a varactor diode loading the output node, wherein the varactor diode has a variable capacitance responsive to a control voltage such that a phase-shifted version of the globally synchronized signal is produced at the output node.
5. The integrated circuit of claim 1, wherein the substrate is a semiconductor wafer substrate.
6. The integrated circuit of claim 1, wherein the RF feed network is implemented using waveguides selected from the group consisting of microstrip waveguides, co-planar waveguides, and planar waveguides.
7. The integrated circuit of claim 1, wherein the antennas are formed in metal layers adjacent a first surface of the substrate and wherein the RF feed network is a co-planar waveguide network also formed in the metal layers adjacent the first surface of the substrate.
8. The integrated circuit of claim 1, wherein the antennas are formed in metal layers adjacent a first surface of the substrate and wherein the RF feed network is a co-planar waveguide network formed in metal layers adjacent an opposing surface of the substrate.
9. The integrated circuit of claim 1, further comprising:
a gating circuit to gate the RF signal provided to each dipole antenna such that the dipole antennas are operable to transmit gated pulses of RF signals.
10. A method, comprising:
driving a resonant network of distributed oscillators to produce an globally synchronized output signal at a plurality of output nodes;
loading the plurality of output nodes with a variable capacitance to match the resonant network to a corresponding plurality of dipole antennas; and
transmitting the globally synchronized output signal from the plurality of loaded output nodes through the corresponding plurality of dipole antennas.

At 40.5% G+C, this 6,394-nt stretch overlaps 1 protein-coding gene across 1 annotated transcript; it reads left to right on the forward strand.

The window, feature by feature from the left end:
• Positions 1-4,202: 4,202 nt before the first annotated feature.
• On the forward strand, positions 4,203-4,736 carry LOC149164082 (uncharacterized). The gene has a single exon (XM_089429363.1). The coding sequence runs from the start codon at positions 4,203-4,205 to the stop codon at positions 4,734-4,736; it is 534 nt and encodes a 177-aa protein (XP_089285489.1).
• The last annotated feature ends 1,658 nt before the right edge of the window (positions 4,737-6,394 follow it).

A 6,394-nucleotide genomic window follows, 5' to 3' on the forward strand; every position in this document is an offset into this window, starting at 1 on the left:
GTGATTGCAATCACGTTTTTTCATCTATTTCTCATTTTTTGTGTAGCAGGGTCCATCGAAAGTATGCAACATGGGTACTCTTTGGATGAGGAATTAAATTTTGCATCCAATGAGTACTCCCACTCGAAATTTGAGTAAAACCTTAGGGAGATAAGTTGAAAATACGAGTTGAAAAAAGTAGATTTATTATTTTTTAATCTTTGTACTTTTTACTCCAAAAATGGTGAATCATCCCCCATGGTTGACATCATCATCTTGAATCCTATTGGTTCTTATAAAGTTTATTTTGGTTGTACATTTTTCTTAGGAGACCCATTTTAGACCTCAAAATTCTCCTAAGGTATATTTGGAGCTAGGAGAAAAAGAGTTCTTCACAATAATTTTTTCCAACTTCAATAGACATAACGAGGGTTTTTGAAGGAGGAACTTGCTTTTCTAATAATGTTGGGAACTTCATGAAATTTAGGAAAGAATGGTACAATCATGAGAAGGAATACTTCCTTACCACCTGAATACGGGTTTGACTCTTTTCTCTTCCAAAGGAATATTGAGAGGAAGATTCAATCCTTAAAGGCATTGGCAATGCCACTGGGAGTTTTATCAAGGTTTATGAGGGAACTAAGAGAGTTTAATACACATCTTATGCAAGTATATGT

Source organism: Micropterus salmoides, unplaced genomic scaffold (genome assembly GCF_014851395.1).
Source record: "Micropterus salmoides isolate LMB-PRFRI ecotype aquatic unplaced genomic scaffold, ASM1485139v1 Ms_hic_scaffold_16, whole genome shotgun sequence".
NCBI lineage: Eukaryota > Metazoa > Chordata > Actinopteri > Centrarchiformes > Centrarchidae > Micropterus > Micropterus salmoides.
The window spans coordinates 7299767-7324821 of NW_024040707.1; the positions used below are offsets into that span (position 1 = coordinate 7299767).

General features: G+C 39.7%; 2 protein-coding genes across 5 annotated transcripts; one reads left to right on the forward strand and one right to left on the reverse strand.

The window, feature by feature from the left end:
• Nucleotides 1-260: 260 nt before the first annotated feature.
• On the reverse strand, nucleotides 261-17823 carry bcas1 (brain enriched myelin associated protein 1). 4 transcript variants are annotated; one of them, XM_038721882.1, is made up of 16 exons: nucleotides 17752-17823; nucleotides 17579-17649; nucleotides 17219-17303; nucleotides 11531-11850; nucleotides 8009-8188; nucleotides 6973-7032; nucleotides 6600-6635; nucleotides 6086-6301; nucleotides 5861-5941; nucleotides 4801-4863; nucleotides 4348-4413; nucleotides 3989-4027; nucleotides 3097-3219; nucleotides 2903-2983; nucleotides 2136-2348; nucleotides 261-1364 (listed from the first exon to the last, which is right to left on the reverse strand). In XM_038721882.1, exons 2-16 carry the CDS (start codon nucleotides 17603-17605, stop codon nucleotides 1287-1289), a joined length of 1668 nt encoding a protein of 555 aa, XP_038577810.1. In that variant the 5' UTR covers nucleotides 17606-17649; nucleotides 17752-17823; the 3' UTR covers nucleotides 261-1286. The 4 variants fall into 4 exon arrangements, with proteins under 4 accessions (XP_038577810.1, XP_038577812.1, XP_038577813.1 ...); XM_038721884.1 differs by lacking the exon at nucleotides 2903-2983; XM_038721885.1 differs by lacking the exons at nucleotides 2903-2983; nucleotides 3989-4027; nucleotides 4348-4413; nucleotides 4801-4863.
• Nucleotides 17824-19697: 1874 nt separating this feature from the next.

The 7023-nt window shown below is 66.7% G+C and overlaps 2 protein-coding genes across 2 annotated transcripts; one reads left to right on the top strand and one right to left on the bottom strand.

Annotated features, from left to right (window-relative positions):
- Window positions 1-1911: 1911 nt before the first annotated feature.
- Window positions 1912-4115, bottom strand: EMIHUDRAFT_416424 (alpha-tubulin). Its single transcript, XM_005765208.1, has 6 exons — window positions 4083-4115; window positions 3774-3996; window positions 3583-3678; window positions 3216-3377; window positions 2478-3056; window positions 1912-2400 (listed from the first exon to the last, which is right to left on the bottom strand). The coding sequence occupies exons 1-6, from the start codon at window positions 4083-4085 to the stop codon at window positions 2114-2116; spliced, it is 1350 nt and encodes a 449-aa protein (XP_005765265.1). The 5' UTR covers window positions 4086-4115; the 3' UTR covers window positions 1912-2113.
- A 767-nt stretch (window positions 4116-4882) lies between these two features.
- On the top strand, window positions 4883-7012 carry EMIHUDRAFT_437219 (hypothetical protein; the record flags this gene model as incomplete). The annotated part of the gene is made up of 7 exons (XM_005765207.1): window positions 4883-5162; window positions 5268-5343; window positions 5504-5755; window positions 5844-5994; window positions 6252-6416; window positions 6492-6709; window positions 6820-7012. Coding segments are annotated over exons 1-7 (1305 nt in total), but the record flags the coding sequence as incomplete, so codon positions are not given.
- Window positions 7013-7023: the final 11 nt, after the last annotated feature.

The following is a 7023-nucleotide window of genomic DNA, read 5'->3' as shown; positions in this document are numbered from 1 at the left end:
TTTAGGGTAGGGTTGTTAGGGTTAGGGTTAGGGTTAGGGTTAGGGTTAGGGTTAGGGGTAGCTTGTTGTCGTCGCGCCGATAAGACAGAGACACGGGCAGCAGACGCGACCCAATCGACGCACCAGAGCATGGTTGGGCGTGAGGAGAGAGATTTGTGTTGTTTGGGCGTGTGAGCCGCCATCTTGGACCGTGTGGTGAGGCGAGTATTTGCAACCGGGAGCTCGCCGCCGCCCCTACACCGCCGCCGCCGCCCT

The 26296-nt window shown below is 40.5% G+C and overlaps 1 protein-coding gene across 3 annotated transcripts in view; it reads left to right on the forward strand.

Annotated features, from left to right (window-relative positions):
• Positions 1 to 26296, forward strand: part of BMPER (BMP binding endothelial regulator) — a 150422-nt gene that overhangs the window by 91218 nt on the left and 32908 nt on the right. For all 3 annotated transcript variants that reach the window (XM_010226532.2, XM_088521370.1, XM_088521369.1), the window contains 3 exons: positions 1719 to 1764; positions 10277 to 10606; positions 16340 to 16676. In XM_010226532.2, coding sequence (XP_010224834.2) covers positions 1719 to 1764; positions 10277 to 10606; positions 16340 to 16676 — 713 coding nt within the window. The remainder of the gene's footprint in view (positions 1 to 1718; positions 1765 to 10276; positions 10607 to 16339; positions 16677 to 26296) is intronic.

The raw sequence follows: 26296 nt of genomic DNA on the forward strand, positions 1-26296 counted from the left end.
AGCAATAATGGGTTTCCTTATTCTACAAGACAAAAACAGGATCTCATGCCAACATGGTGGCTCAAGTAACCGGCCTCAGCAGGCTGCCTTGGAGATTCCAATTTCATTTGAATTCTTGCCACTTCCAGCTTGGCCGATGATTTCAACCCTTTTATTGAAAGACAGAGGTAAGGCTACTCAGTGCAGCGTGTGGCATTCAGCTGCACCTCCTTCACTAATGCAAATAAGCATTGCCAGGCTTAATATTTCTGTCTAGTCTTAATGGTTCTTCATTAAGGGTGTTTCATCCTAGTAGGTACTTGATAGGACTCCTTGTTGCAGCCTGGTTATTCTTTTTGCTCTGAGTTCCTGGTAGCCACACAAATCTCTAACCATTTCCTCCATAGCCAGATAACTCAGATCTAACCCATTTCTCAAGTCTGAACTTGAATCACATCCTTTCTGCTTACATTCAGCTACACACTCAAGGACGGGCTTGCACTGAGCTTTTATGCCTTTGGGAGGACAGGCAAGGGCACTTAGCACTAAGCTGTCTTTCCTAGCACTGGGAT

11. The method of claim 10, wherein loading the plurality of output nodes comprises loading the plurality of output nodes with a variable capacitance from a varactor responsive to a control signal.
12. An integrated circuit, comprising:
a substrate,
a plurality of dipole antennas adjacent a first side of the substrate; and
an RF feed network adjacent a second side of the substrate, the RF feed network coupling to a distributed plurality of amplifiers integrated with the substrate, wherein the RF feed network and the distributed plurality of amplifiers are configured to form a resonant network such that if a timing signal is injected into an input port of the RF feed network, the resonant network oscillates to provide a globally synchronized RF signal to a plurality of integrated antenna circuits, wherein each integrated antenna circuit includes a corresponding subset of dipole antennas, and wherein each integrated antenna circuit includes a phase shifter to phase shift the globally synchronized RF signal to provide a phase-shifted signal to a tuning circuit that in turn provides a loaded signal to the integrated antenna circuit's dipole antenna, the tuning circuit loading the loaded signal with a variable capacitance so as to match its dipole antenna to the RF feed network.
13. The integrated circuit of claim 12, wherein the substrate is a semiconductor wafer substrate.